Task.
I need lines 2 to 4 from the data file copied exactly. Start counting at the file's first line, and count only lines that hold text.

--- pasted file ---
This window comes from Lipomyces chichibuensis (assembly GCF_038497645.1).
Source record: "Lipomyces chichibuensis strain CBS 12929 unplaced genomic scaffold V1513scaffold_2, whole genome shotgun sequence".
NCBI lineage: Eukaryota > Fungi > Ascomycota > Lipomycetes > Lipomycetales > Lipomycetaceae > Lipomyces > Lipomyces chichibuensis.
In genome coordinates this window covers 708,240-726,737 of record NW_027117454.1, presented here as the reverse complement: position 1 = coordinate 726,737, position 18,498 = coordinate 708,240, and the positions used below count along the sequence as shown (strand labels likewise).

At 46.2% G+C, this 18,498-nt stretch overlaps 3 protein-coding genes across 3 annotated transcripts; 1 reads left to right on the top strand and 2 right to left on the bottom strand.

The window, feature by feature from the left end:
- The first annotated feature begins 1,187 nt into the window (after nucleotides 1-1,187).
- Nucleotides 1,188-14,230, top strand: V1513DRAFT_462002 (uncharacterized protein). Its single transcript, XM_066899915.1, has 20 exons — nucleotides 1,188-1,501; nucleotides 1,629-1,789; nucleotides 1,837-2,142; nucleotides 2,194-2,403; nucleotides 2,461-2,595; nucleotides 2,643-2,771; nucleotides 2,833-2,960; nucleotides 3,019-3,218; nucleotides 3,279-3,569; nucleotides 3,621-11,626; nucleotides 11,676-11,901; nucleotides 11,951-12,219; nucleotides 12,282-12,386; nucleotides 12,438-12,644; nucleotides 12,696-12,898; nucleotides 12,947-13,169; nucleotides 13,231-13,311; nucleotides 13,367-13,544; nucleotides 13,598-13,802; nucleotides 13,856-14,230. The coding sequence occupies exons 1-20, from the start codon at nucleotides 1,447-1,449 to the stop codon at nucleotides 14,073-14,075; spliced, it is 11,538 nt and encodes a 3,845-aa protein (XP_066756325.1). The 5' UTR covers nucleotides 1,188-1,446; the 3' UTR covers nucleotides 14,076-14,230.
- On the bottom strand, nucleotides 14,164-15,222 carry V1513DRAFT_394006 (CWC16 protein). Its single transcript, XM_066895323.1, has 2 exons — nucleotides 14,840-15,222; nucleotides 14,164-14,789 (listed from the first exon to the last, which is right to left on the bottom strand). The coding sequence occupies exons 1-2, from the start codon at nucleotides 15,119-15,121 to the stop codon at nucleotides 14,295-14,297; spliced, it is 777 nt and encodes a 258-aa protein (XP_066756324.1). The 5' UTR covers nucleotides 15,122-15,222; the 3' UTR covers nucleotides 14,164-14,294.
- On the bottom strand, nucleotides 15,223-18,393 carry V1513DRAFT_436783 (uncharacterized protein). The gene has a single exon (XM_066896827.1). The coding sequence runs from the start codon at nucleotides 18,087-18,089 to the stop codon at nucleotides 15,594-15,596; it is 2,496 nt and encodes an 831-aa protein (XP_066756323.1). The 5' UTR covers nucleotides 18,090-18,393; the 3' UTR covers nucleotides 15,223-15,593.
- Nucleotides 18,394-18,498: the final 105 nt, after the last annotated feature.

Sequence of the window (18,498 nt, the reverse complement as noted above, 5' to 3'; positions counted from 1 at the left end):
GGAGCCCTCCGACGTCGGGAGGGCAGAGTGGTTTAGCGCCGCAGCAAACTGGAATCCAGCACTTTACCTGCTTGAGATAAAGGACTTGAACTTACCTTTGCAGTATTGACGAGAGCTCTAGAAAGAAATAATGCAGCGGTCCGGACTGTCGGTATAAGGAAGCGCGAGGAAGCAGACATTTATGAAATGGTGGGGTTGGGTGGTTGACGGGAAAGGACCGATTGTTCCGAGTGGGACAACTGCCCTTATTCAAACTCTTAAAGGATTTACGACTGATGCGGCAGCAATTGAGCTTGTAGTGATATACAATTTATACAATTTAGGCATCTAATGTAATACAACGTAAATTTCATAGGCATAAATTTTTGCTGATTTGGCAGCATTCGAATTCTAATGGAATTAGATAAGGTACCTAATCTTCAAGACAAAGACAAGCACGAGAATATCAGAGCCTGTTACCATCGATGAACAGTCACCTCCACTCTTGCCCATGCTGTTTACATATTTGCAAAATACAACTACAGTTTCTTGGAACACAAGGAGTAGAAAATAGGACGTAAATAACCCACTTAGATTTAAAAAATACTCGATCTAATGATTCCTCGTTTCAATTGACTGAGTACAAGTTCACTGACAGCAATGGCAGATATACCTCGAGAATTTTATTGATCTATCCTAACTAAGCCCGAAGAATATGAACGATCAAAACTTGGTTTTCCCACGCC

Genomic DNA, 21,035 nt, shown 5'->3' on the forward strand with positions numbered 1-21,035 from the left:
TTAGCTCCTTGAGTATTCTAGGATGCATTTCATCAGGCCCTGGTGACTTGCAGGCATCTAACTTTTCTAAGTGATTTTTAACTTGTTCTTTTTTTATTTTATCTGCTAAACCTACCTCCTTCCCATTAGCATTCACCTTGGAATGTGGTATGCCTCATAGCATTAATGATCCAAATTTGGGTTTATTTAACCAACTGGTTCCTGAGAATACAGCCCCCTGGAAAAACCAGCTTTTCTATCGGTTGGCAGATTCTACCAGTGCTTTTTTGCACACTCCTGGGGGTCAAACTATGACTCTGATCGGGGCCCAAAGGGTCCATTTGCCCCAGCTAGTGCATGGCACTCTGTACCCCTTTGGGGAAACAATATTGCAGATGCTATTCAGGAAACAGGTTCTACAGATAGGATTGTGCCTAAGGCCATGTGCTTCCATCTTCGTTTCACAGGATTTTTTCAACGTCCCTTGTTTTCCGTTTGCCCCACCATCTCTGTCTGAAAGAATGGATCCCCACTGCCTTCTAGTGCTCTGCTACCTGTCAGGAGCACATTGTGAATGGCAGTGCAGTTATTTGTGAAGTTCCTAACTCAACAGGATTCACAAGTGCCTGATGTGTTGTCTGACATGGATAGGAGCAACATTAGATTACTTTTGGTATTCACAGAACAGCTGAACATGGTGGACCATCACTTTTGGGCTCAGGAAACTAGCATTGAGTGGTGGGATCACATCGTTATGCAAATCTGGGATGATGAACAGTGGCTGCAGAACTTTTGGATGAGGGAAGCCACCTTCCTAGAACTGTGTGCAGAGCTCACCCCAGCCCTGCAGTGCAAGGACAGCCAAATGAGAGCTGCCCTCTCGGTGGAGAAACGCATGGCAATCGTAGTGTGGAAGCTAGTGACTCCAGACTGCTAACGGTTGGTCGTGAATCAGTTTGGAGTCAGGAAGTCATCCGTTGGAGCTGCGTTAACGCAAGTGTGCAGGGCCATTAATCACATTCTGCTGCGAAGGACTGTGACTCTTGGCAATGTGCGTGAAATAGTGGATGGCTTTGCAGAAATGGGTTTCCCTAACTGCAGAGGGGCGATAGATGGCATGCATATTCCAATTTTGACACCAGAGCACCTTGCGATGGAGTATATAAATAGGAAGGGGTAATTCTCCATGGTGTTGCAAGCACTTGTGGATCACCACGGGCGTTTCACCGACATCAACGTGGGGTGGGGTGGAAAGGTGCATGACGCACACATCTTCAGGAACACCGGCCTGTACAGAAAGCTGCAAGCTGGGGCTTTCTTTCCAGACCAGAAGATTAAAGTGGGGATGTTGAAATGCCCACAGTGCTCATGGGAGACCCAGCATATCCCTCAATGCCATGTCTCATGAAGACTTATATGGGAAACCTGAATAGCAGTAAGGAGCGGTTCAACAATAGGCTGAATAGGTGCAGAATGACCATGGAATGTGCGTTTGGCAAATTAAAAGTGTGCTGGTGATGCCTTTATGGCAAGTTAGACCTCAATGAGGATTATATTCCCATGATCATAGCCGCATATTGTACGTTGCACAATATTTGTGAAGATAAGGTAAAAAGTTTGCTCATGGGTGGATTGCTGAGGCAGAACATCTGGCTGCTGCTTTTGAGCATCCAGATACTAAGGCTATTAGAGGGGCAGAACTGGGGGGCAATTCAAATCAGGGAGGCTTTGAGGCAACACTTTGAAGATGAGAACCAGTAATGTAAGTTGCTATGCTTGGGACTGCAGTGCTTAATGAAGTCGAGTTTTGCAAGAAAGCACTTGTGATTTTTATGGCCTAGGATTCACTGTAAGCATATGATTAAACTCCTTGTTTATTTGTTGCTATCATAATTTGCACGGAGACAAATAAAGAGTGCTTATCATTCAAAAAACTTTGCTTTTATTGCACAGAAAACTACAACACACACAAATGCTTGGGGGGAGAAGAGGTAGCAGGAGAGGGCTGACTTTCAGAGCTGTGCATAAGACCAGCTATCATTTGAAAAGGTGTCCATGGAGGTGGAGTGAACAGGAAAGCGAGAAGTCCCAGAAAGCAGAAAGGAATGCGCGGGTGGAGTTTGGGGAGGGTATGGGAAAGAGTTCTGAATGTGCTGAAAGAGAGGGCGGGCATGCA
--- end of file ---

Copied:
Source record: "Lipomyces chichibuensis strain CBS 12929 unplaced genomic scaffold V1513scaffold_2, whole genome shotgun sequence".
NCBI lineage: Eukaryota > Fungi > Ascomycota > Lipomycetes > Lipomycetales > Lipomycetaceae > Lipomyces > Lipomyces chichibuensis.
In genome coordinates this window covers 708,240-726,737 of record NW_027117454.1, presented here as the reverse complement: position 1 = coordinate 726,737, position 18,498 = coordinate 708,240, and the positions used below count along the sequence as shown (strand labels likewise).